READING EAST MP Matt Rodda addressed the House during the second reading debate of the ‘Homes (Fitness for Human Habitation and Liability for Housing Standards) Bill 2017-19’ brought by the Labour MP for Westminster North, Karen Buck.

The Bill is set to provide amendments to the current Landlord and Tenant Act 1985 which requires that residential rented accommodation be provided and maintained in a state of fitness for human habitation. It will also amend the Building Act 1984 to
make provisions about the liability for works on residential accommodation that does not comply with Building Regulations.

In the second reading debate, of which the Bill has garnered cross-party support, Matt made mention of the housing situation in his own constituency of Reading East, and the prevalence of substandard accommodation in the private rented market.

He said:
“I wholeheartedly endorse and support the Bill. Along with the financial strains placed on my constituents by the ever-rising cost of living, coupled with the wage stagnation that many of them have suffered, Reading has some serious and substantial problems with poor-quality private accommodation.”

“Although the council has been robust in tackling rogue landlords, much more clearly needs to be done. I wish briefly to run through some of the issues that we have in our area. Reading Borough Council has on a number of occasions taken legal action
against unscrupulous landlords who have allowed their properties to fall into such decline as to cause safety and environmental health concerns. Such action has resulted in considerable financial penalties and in conditions being imposed through
the court system.”

“It is unfortunate that there are some landlords whose properties do not meet the standards that every tenant has the right to expect. Nobody should have to live in a property that has mouldy walls, faulty electrical sockets, holes in the ceiling, open drains or cockroach infestation, yet in recent years we have seen these issues in a relatively wealthy town in the south-east of England, which is something that I find deeply disturbing and, indeed, shocking.”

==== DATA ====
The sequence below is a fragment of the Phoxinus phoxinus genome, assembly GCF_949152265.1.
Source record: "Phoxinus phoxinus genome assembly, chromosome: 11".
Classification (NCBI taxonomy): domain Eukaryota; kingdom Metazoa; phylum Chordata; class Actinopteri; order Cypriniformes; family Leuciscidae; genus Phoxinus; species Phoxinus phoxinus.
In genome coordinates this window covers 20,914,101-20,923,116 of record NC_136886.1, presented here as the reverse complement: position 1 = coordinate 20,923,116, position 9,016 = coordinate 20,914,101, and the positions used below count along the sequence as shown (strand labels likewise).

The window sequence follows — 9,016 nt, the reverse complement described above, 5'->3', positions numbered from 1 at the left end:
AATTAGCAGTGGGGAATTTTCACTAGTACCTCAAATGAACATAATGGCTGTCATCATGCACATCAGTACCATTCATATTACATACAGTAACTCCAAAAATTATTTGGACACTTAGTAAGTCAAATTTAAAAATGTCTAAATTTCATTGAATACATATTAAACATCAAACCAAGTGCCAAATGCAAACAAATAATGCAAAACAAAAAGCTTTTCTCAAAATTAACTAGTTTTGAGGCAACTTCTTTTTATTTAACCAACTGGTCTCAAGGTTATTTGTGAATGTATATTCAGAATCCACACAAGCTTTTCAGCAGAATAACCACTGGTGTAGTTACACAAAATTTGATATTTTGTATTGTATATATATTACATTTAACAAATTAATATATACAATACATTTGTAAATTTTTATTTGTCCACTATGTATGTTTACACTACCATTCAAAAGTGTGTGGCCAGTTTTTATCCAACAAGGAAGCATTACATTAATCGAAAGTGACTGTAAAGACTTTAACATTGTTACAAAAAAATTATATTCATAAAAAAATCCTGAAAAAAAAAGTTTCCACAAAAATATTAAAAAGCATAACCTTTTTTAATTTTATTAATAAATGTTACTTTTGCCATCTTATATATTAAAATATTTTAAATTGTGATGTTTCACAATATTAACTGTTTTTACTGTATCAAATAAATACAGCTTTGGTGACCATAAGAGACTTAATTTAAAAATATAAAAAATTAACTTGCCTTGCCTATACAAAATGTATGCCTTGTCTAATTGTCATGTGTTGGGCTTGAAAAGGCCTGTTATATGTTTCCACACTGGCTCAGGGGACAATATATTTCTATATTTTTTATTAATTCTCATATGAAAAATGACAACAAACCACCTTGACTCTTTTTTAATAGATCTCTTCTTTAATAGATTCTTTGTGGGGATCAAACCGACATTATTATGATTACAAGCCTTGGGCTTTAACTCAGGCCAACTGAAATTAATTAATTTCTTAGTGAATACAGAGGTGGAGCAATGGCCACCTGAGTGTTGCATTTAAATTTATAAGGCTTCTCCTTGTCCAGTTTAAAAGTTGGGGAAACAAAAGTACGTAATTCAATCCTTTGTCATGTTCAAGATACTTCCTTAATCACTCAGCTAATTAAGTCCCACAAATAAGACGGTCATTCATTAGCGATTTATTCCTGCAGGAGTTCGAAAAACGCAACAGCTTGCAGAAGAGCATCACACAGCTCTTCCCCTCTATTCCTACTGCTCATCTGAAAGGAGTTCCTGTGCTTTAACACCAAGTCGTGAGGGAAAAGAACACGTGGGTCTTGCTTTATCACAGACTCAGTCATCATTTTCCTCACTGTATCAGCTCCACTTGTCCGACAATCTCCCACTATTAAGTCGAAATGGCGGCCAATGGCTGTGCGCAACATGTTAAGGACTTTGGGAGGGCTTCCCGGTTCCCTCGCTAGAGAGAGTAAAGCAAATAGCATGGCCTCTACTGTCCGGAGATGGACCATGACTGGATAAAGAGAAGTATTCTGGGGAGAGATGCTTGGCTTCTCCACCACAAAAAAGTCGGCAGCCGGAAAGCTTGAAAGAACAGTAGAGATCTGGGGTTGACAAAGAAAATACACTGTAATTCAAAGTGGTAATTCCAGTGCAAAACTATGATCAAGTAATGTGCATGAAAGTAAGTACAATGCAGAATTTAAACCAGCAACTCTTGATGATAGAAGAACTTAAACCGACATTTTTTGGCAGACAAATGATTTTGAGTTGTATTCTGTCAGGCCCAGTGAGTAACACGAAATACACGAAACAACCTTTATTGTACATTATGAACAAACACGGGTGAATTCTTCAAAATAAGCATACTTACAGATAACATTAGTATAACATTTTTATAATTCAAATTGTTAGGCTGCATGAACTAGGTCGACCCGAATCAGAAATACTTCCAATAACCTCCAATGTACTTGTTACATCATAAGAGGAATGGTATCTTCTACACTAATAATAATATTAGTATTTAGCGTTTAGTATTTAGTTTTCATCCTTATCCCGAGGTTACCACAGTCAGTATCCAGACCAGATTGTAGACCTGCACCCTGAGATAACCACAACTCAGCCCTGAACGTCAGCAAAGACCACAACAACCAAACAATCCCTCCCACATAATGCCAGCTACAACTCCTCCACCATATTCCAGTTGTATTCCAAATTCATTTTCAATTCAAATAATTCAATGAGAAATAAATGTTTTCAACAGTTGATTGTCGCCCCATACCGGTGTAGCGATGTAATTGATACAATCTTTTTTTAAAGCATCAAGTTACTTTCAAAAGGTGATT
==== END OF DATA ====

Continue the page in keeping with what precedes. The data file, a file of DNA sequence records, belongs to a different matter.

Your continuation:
“There has also been a significant ramping up of the price of rented properties, while the standards for many renters have, sadly, declined at an alarming rate. The impact of living in such squalor is not only a financial one. As we have already heard from other Members, there have been instances in my area of local people having to visit their family doctor, or even go to A&E, with illnesses that are quite clearly borne out of the unsavoury conditions in which they are having to live. I should point out that the scale of this issue is interesting given the relative wealth of the town that I represent.”

“Currently, 28% of Reading’s housing stock is privately rented-that indicates the size in many of our small to medium-sized towns across the country. The town’s population has grown at a rapid rate, but the infrastructure is not able to support that. That includes the lack of supply of affordable housing. With demand outstripping supply, there has been a profusion of flats, bedsits and studios for rent appearing across the town, often at exorbitant prices. I should add that Reading Borough Council did have a plan to build 1,000 new council houses, but, sadly, in the summer 2015 Budget, the plan was stopped.”

Matt gave way to Harriet Harman, Labour MP for Camberwell and Peckham, who said:
“My honourable Friend mentioned the issue of healthy accommodation. Does he agree that, actually, poor-quality rented, unhealthy accommodation is not only terrible for those living in it, but a drain on the NHS? I have heard of a number of cases where, perhaps, an elderly person is needing to be discharged from hospital, or a premature baby to be brought back home for the first time, but they are not able to be discharged from hospital because the home to which they are returning is not safe?”

Matt responded:
“I thank my right honourable and learned Friend for her contribution. It is a very sad, but salient, point that this is indeed happening and putting unwanted pressure on our NHS at a time of great strain on the service and, indeed, when the Government
have had to cancel many non-urgent operations during this winter crisis. In fact, she has brought up many points that I wished to make, so, for the sake of brevity and allowing other honourable Members to speak, I will conclude my remarks by thanking her and saying that I appreciate the all-party support for this Bill and the initiative and determination of my honourable Friend the Member for Westminster North (Ms Buck) in bringing it forward.”

The Bill will now pass to the committee stage, having received unanimous support from across all benches of the House.

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